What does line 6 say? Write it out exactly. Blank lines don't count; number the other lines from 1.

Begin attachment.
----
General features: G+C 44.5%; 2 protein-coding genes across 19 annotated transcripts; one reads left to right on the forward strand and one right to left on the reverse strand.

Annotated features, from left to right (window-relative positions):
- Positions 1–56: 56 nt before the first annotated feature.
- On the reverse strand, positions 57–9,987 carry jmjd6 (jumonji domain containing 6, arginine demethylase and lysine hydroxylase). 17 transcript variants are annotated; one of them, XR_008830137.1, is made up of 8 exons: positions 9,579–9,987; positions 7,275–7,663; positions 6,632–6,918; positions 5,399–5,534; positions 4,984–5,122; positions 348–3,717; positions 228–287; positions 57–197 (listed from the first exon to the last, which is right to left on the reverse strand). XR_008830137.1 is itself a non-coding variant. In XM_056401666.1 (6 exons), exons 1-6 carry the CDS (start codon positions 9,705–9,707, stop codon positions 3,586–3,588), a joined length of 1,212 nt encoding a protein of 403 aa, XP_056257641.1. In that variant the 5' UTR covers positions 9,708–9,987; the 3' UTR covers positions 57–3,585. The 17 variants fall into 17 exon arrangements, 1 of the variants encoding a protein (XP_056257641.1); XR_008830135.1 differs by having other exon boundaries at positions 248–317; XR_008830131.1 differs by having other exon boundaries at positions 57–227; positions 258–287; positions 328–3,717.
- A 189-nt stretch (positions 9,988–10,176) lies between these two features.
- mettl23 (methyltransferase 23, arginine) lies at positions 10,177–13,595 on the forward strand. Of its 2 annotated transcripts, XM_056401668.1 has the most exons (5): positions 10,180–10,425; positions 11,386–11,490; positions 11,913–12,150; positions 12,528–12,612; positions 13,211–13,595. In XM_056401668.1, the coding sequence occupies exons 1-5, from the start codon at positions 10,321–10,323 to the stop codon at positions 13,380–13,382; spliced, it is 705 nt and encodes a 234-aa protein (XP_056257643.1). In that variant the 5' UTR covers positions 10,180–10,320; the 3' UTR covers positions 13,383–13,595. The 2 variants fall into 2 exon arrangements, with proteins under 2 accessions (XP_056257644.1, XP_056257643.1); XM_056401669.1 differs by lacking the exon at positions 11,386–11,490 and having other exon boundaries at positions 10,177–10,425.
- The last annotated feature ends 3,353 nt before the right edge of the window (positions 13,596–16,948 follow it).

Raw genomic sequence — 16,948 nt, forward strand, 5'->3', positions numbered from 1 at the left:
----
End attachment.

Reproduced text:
- mettl23 (methyltransferase 23, arginine) lies at positions 10,177–13,595 on the forward strand. Of its 2 annotated transcripts, XM_056401668.1 has the most exons (5): positions 10,180–10,425; positions 11,386–11,490; positions 11,913–12,150; positions 12,528–12,612; positions 13,211–13,595. In XM_056401668.1, the coding sequence occupies exons 1-5, from the start codon at positions 10,321–10,323 to the stop codon at positions 13,380–13,382; spliced, it is 705 nt and encodes a 234-aa protein (XP_056257643.1). In that variant the 5' UTR covers positions 10,180–10,320; the 3' UTR covers positions 13,383–13,595. The 2 variants fall into 2 exon arrangements, with proteins under 2 accessions (XP_056257644.1, XP_056257643.1); XM_056401669.1 differs by lacking the exon at positions 11,386–11,490 and having other exon boundaries at positions 10,177–10,425.